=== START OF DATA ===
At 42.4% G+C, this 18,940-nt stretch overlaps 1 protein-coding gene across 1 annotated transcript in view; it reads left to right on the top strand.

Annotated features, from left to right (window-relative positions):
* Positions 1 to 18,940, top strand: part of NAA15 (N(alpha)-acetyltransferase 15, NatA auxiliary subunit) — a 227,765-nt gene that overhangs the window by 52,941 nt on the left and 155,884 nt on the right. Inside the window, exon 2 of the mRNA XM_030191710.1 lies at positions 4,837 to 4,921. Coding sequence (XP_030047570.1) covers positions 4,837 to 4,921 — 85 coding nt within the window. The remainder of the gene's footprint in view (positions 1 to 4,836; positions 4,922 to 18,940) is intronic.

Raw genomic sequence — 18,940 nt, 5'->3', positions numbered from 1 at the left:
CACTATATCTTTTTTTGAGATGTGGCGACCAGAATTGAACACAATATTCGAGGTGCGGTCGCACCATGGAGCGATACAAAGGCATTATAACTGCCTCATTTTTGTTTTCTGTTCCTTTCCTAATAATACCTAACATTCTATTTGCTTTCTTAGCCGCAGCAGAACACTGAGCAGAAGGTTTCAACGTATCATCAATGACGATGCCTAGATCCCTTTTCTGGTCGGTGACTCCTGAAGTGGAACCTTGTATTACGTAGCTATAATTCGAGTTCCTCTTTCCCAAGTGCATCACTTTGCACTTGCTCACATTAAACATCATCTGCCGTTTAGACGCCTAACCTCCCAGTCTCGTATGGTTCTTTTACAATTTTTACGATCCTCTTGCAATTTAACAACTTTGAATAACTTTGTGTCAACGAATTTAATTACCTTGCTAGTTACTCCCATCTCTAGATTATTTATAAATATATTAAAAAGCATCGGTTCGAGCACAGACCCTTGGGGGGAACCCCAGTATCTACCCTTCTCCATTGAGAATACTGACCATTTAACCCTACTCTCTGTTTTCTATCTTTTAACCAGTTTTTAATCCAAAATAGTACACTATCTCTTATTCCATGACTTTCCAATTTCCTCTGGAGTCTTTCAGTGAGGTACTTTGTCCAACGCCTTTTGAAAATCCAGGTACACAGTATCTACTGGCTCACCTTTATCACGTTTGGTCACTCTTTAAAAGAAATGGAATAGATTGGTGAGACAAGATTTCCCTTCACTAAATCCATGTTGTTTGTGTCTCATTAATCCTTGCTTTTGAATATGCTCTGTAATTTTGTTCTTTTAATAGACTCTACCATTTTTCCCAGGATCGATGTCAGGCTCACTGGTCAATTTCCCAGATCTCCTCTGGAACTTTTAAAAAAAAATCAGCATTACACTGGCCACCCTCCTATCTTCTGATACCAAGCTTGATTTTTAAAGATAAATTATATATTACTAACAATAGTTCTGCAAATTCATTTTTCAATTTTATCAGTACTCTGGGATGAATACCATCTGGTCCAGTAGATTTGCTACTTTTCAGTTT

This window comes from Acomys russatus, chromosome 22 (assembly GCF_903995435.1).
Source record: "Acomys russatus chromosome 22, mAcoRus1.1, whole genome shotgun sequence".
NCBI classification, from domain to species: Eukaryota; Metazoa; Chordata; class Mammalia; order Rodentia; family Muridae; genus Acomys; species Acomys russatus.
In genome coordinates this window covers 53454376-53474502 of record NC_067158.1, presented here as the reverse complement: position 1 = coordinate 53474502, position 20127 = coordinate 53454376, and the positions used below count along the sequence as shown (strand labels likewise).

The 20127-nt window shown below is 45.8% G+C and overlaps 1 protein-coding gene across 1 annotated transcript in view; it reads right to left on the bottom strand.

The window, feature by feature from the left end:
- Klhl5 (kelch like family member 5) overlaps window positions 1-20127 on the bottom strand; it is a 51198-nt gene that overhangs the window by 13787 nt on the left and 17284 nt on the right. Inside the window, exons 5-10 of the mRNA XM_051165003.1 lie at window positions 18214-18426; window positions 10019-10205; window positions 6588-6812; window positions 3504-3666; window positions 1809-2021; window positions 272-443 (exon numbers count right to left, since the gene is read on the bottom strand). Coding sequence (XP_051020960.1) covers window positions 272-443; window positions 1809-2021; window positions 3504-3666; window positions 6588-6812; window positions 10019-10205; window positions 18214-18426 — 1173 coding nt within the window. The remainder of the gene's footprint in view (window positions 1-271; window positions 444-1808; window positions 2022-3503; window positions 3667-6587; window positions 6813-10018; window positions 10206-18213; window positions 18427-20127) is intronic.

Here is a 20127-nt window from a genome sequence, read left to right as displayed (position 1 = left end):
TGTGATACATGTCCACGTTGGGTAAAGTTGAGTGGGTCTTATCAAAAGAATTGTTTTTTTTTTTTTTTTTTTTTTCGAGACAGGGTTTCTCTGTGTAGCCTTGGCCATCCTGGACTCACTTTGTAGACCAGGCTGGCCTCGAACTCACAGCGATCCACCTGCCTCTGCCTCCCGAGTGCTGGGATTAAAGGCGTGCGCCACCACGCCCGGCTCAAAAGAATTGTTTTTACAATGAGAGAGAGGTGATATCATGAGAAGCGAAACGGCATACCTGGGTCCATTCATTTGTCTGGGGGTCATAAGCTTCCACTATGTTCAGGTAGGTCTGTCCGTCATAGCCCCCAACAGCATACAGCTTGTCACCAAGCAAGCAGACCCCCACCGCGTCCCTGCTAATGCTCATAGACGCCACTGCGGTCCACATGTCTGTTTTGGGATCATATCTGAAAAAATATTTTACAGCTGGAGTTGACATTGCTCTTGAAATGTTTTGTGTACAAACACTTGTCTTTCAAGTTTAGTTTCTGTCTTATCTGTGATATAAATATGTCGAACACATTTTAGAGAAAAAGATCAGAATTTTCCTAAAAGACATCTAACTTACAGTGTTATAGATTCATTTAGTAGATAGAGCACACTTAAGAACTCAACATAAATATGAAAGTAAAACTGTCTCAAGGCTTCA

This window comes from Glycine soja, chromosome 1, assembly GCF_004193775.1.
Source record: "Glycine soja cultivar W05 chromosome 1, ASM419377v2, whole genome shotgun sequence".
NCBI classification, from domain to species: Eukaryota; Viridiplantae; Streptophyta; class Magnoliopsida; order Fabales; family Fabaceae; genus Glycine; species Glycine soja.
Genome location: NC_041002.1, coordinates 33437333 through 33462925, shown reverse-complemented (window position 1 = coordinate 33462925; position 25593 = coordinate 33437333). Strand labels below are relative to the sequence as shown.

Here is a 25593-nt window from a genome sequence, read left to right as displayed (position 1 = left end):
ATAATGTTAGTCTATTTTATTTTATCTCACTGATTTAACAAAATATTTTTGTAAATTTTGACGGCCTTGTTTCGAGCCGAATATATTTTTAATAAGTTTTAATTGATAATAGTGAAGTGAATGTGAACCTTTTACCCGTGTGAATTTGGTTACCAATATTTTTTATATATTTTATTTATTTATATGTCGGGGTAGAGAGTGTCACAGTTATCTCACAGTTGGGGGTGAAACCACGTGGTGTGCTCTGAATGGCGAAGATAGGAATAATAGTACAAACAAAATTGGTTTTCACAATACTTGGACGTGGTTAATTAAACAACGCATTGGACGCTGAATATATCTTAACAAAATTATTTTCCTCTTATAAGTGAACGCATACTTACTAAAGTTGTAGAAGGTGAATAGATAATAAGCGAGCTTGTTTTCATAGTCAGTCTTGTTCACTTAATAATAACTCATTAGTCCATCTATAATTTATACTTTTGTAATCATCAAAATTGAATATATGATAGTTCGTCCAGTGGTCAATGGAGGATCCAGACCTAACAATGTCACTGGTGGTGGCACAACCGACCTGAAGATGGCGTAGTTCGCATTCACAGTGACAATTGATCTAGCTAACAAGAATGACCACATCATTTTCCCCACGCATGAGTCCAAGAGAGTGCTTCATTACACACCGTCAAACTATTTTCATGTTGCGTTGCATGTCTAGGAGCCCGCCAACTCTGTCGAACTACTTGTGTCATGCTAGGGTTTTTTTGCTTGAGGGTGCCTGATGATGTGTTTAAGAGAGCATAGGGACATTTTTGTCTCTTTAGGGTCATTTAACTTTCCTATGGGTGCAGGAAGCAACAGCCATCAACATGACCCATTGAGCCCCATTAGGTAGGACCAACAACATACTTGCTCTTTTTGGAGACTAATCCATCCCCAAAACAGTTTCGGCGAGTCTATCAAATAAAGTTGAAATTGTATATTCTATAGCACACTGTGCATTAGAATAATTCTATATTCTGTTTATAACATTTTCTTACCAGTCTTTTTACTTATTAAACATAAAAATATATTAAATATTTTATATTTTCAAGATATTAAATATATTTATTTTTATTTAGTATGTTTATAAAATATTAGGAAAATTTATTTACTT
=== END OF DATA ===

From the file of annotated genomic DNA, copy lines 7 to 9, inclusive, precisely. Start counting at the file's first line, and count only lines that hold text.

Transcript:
Source record: "Acomys russatus chromosome 22, mAcoRus1.1, whole genome shotgun sequence".
NCBI classification, from domain to species: Eukaryota; Metazoa; Chordata; class Mammalia; order Rodentia; family Muridae; genus Acomys; species Acomys russatus.
In genome coordinates this window covers 53454376-53474502 of record NC_067158.1, presented here as the reverse complement: position 1 = coordinate 53474502, position 20127 = coordinate 53454376, and the positions used below count along the sequence as shown (strand labels likewise).